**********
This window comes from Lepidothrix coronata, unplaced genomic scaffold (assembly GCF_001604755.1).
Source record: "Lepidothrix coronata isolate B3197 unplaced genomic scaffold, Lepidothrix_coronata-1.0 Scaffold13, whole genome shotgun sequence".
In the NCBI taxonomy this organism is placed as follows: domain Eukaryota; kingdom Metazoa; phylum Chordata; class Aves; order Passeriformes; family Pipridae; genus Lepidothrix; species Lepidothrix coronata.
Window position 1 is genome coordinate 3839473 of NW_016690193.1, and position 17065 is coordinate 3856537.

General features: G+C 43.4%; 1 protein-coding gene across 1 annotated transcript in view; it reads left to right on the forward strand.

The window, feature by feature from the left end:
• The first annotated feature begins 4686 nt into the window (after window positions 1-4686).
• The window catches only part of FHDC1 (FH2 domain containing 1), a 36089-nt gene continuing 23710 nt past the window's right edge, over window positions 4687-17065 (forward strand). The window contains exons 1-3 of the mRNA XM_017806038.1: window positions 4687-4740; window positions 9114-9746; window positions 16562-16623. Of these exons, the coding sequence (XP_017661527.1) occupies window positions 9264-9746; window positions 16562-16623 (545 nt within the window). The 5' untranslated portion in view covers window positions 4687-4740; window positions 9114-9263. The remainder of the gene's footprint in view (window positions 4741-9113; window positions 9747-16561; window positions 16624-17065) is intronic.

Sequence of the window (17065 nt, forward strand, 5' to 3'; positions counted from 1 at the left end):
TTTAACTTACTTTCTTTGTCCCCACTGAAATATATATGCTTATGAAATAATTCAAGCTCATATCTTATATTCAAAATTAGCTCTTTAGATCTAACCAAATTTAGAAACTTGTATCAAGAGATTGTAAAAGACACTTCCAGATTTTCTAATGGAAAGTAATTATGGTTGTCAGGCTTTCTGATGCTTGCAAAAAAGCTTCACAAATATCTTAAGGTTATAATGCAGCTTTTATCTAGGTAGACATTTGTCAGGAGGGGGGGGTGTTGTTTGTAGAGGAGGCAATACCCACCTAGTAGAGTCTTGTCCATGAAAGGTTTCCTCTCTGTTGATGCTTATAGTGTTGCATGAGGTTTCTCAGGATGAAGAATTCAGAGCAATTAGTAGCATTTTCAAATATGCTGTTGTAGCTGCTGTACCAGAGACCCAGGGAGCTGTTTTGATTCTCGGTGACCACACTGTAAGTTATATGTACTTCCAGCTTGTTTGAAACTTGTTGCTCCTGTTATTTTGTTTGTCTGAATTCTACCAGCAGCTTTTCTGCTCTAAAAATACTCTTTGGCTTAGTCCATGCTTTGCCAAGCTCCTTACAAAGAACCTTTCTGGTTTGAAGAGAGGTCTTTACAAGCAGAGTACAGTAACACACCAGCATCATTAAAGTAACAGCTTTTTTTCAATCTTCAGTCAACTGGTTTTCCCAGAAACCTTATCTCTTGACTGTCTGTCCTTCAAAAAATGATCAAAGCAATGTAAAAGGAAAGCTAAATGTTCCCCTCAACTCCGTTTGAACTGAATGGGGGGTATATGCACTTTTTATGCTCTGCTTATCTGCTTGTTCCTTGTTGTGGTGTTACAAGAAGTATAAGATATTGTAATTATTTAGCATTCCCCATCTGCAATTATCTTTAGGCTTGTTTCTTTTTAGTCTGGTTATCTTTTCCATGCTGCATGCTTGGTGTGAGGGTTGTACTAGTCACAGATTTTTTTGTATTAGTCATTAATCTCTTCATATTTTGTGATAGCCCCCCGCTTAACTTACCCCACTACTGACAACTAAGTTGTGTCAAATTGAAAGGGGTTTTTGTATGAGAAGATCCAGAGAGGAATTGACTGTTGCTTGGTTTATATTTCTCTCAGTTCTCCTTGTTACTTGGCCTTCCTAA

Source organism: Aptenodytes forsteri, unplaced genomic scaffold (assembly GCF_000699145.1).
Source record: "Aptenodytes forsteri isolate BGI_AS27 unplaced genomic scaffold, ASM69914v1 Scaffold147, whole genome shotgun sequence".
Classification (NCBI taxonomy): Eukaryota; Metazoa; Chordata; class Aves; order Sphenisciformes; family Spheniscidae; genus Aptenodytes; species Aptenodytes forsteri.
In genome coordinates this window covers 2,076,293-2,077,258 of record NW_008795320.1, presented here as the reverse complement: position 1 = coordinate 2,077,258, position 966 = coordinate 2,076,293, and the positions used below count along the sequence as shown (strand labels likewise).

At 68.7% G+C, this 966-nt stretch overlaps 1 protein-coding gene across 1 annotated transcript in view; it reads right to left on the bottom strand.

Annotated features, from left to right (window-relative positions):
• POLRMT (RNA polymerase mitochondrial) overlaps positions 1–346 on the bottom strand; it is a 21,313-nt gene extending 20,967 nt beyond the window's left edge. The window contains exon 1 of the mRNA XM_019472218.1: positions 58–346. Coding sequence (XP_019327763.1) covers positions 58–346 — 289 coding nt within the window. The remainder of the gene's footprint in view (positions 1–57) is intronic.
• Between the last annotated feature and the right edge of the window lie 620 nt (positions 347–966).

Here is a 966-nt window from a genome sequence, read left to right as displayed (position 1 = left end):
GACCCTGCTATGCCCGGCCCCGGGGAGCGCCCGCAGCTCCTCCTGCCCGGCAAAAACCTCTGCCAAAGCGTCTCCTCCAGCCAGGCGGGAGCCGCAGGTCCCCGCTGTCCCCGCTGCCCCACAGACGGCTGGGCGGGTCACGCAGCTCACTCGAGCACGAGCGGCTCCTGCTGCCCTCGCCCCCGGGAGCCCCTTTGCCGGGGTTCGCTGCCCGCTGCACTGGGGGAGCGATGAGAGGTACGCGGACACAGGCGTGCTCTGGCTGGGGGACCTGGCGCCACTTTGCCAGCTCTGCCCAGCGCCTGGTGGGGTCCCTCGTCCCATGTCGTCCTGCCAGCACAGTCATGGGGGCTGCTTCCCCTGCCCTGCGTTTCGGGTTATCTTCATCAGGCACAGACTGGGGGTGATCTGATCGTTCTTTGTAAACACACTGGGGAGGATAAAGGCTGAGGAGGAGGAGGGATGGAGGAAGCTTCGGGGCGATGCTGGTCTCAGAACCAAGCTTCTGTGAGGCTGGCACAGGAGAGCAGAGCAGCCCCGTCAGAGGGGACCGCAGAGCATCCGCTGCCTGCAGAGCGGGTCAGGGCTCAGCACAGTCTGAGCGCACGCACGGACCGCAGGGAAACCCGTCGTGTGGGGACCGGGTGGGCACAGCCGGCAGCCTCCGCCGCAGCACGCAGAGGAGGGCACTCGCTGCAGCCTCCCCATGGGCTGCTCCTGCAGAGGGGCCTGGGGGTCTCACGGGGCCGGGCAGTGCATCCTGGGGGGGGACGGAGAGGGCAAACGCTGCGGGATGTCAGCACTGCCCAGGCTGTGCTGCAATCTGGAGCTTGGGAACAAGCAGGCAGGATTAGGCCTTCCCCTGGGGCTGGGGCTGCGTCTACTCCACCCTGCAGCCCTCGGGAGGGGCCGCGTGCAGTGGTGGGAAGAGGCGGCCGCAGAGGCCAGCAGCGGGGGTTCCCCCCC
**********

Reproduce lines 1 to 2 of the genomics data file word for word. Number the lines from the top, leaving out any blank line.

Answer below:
This window comes from Lepidothrix coronata, unplaced genomic scaffold (assembly GCF_001604755.1).
Source record: "Lepidothrix coronata isolate B3197 unplaced genomic scaffold, Lepidothrix_coronata-1.0 Scaffold13, whole genome shotgun sequence".